Dry, cracked lips are a big drag. From full-on dry and chapped lips to contained inflammation and fissures at mouth corners (aka. oral commissures), wearing lipstick becomes a memory; even kissing can become a memory. Frustration and discomfort intensify as cracks in skin’s protective barrier lead to infection, blisters, crusting and bleeding, particularly with fissures at mouth corners called angular cheilitis. Wickedly, angular cheilitis even exaggerates the appearance of marionette lines!






Our delicate skinned, constantly moving mouths and colder, drier weather provide the perfect storm for lip issues. Add lip licking, saliva buildup and masks, the situation avalanches.

Saliva basically rinses away the lip’s lipid barrier. The lipid barrier keeps the protective barrier strong. This breakdown of protection and lack of moisture, coupled with constant movement and stretching, crack skin, irritate lips, and open them up to potential infection – bacterial, viral and yeast.



Environmental – cold weather, wind, sunburn, dry climates, heaters

Habits – mouth breathing, lack of water consumption, lip licking, neglecting to moisturize and protect lips from sun exposure.

Internal – poor nutrition and vitamin deficiencies, particularly, the B’s (B1, B2, B3), lack of water consumption, generally sensitive skin, systemic illnesses (particularly those associated with bowels: IBS, colitis, Crohn).

Some topical and oral medications, particularly retinoids (ie. oral retinoids for acne and psoriasis, topical retinoids for aging and acne), systemic use of corticosteroids or antibiotics.

Allergies and irritants (aka. contact cheilitis) – some lip products and lipsticks, over-exfoliation, tartar control toothpaste, some candies and gum.

Oral – dentures, braces, gum disease, chronic drooling.

Anatomical  – particularly downturned lips and deep lip corners, allowing saliva to pool at corners.

Generally dry skin. If you are a drier skin type, you’ll likely battle dry lips too. Sorry.



As we all know, prevention is key to a whole host of skin and health issues.

1. Stop licking lips. Seriously, stop it! The temporary comfort of lip licking is not worth the consequences.

2. Stop peeling and biting lips.

3. Stay hydrated, internally and externally. Drink plenty of H2O. Moisturize.

4. Eat a well-balanced diet.

5. Per AAD, ingredients to AVOID in lip products include:  camphor, eucalyptus, fragrance, lanolin, menthol, phenol, propyl gallate, salicylic acid.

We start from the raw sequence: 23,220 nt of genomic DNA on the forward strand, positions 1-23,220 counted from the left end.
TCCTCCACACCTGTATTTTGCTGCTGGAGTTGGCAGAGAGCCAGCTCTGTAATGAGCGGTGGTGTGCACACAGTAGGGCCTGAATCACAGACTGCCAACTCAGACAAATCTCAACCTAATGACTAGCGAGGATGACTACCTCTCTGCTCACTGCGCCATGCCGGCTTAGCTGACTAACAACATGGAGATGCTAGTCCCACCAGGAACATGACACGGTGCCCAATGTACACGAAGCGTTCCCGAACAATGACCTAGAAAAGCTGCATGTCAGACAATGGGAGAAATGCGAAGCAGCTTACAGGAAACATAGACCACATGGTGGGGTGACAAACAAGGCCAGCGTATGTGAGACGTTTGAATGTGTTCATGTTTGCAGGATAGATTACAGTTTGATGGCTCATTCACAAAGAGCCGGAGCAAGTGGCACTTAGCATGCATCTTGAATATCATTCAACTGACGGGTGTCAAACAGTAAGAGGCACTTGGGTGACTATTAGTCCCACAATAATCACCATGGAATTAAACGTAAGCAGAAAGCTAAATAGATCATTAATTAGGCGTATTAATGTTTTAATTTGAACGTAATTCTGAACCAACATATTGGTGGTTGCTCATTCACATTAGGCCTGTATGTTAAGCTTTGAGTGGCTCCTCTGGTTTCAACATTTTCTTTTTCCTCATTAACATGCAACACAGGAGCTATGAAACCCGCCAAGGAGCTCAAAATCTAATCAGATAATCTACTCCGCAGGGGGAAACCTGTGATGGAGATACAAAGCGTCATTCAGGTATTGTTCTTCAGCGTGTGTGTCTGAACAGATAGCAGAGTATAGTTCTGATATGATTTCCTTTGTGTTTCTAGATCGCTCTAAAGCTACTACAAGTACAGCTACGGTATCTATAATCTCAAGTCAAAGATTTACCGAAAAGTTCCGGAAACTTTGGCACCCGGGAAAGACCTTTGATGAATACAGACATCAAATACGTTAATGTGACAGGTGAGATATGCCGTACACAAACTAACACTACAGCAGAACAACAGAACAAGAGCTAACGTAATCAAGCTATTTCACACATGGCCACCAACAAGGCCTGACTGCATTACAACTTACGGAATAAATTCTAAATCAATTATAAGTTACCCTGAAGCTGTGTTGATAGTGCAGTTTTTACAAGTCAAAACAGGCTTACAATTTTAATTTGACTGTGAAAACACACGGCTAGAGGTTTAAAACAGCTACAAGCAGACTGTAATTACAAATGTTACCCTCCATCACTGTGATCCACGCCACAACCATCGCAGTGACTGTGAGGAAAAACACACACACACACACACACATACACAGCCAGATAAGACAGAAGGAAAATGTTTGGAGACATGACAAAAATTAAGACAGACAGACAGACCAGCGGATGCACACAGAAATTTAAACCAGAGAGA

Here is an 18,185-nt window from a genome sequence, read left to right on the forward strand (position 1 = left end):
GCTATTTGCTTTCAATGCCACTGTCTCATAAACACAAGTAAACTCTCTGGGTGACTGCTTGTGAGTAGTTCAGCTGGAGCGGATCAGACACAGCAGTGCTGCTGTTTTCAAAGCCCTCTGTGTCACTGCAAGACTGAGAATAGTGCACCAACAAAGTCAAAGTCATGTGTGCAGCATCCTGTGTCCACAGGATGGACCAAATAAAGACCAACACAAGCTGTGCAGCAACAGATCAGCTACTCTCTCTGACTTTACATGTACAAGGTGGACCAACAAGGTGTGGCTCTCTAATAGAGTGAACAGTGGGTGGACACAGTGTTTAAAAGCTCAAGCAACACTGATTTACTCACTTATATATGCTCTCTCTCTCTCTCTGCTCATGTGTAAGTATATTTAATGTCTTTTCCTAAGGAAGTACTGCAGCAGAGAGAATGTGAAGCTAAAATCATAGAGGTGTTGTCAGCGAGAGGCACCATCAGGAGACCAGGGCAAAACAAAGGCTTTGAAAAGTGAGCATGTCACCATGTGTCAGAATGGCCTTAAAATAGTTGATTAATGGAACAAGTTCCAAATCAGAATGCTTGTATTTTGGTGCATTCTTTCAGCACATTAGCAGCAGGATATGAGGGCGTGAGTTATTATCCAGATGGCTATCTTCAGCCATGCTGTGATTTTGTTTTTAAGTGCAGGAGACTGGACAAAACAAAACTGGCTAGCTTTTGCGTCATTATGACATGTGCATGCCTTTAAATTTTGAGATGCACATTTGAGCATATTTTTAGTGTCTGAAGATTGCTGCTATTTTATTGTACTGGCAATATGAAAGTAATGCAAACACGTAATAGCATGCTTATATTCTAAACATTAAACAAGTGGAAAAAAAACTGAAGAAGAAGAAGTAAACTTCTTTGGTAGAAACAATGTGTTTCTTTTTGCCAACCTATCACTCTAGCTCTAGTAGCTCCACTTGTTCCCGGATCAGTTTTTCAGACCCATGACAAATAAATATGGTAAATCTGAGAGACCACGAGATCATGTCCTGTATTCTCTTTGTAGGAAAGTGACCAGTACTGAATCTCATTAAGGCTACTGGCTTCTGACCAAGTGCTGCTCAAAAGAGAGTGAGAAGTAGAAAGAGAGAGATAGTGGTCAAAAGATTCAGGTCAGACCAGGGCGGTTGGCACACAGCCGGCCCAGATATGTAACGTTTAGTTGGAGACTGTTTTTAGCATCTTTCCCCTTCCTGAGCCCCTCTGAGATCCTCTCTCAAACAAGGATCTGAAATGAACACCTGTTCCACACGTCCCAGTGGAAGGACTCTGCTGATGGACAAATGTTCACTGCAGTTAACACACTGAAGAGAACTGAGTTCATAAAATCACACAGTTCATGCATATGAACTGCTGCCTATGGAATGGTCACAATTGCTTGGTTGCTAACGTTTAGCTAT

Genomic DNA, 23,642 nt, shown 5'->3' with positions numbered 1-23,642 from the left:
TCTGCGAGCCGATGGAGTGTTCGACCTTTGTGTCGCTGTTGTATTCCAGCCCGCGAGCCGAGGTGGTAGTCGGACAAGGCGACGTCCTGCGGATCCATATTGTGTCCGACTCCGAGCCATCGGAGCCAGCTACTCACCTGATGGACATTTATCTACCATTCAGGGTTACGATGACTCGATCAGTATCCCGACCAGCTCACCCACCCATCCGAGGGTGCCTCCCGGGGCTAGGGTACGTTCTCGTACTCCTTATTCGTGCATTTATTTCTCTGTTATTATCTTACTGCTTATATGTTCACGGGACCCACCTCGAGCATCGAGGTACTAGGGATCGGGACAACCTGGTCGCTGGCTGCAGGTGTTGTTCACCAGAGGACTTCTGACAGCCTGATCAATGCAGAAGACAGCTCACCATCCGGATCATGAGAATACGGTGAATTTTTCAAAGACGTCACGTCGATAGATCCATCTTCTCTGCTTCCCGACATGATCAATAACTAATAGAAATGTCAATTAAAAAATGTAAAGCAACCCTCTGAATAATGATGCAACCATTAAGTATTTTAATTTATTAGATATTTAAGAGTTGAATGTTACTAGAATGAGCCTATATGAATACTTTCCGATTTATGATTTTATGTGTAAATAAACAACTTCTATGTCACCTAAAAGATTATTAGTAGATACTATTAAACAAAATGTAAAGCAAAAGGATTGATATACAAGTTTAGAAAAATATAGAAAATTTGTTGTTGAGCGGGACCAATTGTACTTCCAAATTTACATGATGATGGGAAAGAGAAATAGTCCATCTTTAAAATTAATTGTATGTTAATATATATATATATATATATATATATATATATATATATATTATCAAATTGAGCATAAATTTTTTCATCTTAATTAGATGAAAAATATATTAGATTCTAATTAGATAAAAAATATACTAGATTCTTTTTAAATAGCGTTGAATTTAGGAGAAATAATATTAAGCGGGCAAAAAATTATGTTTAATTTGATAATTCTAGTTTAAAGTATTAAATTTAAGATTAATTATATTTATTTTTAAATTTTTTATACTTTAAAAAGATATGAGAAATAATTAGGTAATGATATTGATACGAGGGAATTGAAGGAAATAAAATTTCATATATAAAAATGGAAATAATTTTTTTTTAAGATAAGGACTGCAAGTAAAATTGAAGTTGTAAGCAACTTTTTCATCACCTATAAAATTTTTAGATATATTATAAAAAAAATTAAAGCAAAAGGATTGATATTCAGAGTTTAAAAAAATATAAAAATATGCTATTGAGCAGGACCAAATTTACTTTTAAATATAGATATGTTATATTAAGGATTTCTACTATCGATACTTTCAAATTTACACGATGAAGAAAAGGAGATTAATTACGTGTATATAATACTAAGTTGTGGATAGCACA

6. Ingredients to LOOK FOR in lip products include: ceramides, castor seed oil, petrolatum jelly, shea butter, mineral oil, other hypoallergenic and fragrance free products.

7. Use thick occlusive ointments such as good ole Vaseline, CeraVe Healing Ointment, Aquaphor, consistently and generously. Always use them before bed, particularly if you drool or mouth breathe. Ointments prevent moisture loss better than waxy balms and oils.


Super protection and healing tip:  Layer Epionce Anti-Aging Lip Renewal under an occlusive ointment mentioned above.


8. Zinc oxide is awesome for sun protection.

9. Use humidifiers at home. Heaters and cozy fires dry out lips.

10. Hyaluronic lip fillers really, truly help in preventing dry lips. HA fillers are hydrophilic. Hydrophilic means it bonds with water – about 1000 times its weight in water when it comes to Juvederm products. Fillers can also prevent saliva pooling in mouth corners when used to fill and lift this area. Fillers also keep your lips looking youthful.

11. Botox in DAO’s – the muscle group pulling down mouth corners. Uplifting those downturned lip corners with Botox keeps you feeling good and looking good.



Call your dermatologist when your lips are inflamed, bleeding or cracked. You may need a medication, such as a steroid, anti-viral or antifungal, to use in conjunction with an occlusive ointment. You also may need to properly address any vitamin deficiency or allergy.



AVOID OTC antibiotics such as Neosporin, Bacitracin, Polysporin. Topical OTC antibiotics can worsen the situation with additional allergic reactions.

STOCK UP and START USING  lip treatments and occlusive ointments now. As they say, “An ounce of prevention…”